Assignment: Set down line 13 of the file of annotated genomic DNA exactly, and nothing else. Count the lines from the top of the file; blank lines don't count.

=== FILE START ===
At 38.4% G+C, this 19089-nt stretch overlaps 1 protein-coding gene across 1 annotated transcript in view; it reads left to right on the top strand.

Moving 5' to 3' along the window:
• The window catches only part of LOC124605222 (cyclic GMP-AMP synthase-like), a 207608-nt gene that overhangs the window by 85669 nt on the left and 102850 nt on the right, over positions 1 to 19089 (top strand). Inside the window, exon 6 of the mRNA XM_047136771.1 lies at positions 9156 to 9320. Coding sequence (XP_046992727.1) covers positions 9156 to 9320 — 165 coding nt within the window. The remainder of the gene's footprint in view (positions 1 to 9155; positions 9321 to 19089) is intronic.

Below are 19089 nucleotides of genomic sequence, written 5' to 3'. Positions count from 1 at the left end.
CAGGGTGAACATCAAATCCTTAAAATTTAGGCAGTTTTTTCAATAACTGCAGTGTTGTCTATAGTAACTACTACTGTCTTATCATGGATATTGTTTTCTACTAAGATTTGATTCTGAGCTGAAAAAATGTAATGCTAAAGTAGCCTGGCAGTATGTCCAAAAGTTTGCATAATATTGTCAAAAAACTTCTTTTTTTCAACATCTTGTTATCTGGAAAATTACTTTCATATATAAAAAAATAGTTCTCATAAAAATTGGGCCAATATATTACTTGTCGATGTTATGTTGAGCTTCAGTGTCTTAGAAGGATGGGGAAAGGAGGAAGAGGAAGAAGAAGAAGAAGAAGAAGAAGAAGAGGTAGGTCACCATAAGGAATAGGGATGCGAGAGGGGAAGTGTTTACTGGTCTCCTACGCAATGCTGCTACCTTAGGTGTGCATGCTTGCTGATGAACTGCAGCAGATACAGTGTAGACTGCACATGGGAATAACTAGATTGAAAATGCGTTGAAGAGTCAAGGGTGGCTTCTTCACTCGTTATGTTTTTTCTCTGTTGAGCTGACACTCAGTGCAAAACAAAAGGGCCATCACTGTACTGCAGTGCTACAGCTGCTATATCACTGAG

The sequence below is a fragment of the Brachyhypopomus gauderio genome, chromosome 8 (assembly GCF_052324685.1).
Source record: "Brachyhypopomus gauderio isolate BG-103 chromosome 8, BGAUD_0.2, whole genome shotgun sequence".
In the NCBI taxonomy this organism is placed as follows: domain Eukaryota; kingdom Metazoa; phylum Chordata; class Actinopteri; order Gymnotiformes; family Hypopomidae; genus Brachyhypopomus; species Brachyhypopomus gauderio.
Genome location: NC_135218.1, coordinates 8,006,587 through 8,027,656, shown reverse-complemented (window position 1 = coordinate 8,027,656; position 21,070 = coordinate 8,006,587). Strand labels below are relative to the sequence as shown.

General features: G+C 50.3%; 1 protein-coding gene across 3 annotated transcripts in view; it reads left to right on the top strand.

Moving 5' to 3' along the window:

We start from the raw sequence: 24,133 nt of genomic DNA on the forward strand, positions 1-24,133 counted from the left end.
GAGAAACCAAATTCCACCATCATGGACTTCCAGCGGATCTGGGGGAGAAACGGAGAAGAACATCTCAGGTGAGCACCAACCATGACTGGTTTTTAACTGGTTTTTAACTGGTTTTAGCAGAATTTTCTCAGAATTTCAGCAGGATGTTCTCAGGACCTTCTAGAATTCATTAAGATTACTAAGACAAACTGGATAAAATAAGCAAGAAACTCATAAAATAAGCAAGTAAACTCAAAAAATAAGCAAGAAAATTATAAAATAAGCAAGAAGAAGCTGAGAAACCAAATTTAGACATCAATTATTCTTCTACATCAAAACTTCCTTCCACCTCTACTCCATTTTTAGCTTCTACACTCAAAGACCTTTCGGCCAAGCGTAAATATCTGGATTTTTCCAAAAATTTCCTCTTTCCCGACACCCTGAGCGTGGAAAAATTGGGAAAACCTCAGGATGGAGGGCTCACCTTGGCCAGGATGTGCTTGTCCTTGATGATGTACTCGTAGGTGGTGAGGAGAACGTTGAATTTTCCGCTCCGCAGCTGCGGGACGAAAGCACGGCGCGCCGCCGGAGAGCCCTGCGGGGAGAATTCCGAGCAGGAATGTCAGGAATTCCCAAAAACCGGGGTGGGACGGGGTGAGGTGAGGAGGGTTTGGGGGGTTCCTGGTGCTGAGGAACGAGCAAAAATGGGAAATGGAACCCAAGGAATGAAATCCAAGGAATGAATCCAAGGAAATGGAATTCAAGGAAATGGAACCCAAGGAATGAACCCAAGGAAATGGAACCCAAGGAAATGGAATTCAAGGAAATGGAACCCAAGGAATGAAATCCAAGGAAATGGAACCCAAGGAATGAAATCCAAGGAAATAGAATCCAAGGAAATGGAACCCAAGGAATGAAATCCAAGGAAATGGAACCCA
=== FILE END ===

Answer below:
GAGAAACCAAATTCCACCATCATGGACTTCCAGCGGATCTGGGGGAGAAACGGAGAAGAACATCTCAGGTGAGCACCAACCATGACTGGTTTTTAACTGGTTTTTAACTGGTTTTAGCAGAATTTTCTCAGAATTTCAGCAGGATGTTCTCAGGACCTTCTAGAATTCATTAAGATTACTAAGACAAACTGGATAAAATAAGCAAGAAACTCATAAAATAAGCAAGTAAACTCAAAAAATAAGCAAGAAAATTATAAAATAAGCAAGAAGAAGCTGAGAAACCAAATTTAGACATCAATTATTCTTCTACATCAAAACTTCCTTCCACCTCTACTCCATTTTTAGCTTCTACACTCAAAGACCTTTCGGCCAAGCGTAAATATCTGGATTTTTCCAAAAATTTCCTCTTTCCCGACACCCTGAGCGTGGAAAAATTGGGAAAACCTCAGGATGGAGGGCTCACCTTGGCCAGGATGTGCTTGTCCTTGATGATGTACTCGTAGGTGGTGAGGAGAACGTTGAATTTTCCGCTCCGCAGCTGCGGGACGAAAGCACGGCGCGCCGCCGGAGAGCCCTGCGGGGAGAATTCCGAGCAGGAATGTCAGGAATTCCCAAAAACCGGGGTGGGACGGGGTGAGGTGAGGAGGGTTTGGGGGGTTCCTGGTGCTGAGGAACGAGCAAAAATGGGAAATGGAACCCAAGGAATGAAATCCAAGGAATGAATCCAAGGAAATGGAATTCAAGGAAATGGAACCCAAGGAATGAACCCAAGGAAATGGAACCCAAGGAAATGGAATTCAAGGAAATGGAACCCAAGGAATGAAATCCAAGGAAATGGAACCCAAGGAATGAAATCCAAGGAAATAGAATCCAAGGAAATGGAACCCAAGGAATGAAATCCAAGGAAATGGAACCCA